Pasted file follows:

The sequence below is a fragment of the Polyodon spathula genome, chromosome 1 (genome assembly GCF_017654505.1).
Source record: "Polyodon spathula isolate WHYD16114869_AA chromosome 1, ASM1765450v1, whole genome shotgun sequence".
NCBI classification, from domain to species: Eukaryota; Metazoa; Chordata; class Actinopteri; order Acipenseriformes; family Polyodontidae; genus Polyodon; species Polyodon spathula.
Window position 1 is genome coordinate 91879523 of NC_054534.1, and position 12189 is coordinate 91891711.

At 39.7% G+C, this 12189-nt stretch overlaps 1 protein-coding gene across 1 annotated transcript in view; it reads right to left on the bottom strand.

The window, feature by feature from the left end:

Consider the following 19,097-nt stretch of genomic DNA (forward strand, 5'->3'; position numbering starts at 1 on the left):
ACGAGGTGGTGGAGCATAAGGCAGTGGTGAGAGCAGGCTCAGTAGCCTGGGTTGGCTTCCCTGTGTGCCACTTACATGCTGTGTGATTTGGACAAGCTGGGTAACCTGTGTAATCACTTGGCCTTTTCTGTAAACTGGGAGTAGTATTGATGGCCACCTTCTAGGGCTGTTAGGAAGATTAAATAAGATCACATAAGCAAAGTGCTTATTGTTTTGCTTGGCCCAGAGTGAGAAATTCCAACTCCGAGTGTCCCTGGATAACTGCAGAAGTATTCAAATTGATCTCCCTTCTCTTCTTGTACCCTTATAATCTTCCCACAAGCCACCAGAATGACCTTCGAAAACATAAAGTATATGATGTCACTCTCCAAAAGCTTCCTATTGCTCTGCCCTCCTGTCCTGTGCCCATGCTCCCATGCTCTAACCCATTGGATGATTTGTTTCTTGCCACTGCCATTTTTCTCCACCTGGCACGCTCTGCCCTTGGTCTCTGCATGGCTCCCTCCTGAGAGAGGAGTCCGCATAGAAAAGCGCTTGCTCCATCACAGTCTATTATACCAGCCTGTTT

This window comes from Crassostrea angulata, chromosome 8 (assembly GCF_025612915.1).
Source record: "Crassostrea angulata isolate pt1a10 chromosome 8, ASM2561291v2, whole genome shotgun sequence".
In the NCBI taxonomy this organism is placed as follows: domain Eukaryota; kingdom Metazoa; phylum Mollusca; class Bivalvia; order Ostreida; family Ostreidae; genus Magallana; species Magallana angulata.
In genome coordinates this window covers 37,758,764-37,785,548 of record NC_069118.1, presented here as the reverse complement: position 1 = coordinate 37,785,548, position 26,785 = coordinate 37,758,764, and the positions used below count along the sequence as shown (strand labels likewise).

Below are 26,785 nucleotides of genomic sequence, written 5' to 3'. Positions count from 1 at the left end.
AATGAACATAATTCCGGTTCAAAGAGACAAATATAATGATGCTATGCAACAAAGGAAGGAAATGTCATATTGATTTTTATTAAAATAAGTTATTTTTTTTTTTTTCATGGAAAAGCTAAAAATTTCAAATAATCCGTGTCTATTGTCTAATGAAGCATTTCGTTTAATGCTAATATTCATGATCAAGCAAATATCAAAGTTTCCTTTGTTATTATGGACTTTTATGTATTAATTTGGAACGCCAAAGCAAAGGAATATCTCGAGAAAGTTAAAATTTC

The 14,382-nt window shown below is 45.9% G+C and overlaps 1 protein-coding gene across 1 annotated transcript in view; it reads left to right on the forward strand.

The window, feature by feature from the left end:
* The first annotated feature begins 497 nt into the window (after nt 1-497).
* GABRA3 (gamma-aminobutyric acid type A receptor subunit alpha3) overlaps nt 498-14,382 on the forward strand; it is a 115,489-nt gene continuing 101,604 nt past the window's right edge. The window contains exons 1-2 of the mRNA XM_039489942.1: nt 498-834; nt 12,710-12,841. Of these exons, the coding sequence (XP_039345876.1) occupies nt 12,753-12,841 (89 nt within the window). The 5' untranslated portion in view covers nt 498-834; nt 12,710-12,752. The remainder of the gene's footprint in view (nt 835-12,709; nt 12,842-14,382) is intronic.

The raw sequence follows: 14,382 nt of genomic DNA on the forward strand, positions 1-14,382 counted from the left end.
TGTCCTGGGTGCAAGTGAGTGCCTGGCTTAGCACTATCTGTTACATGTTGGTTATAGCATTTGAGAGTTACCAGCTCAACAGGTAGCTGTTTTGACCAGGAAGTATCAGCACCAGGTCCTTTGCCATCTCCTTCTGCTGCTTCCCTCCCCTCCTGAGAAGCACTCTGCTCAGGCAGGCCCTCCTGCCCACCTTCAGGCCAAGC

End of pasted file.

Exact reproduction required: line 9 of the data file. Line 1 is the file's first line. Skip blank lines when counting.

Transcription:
This window comes from Crassostrea angulata, chromosome 8 (assembly GCF_025612915.1).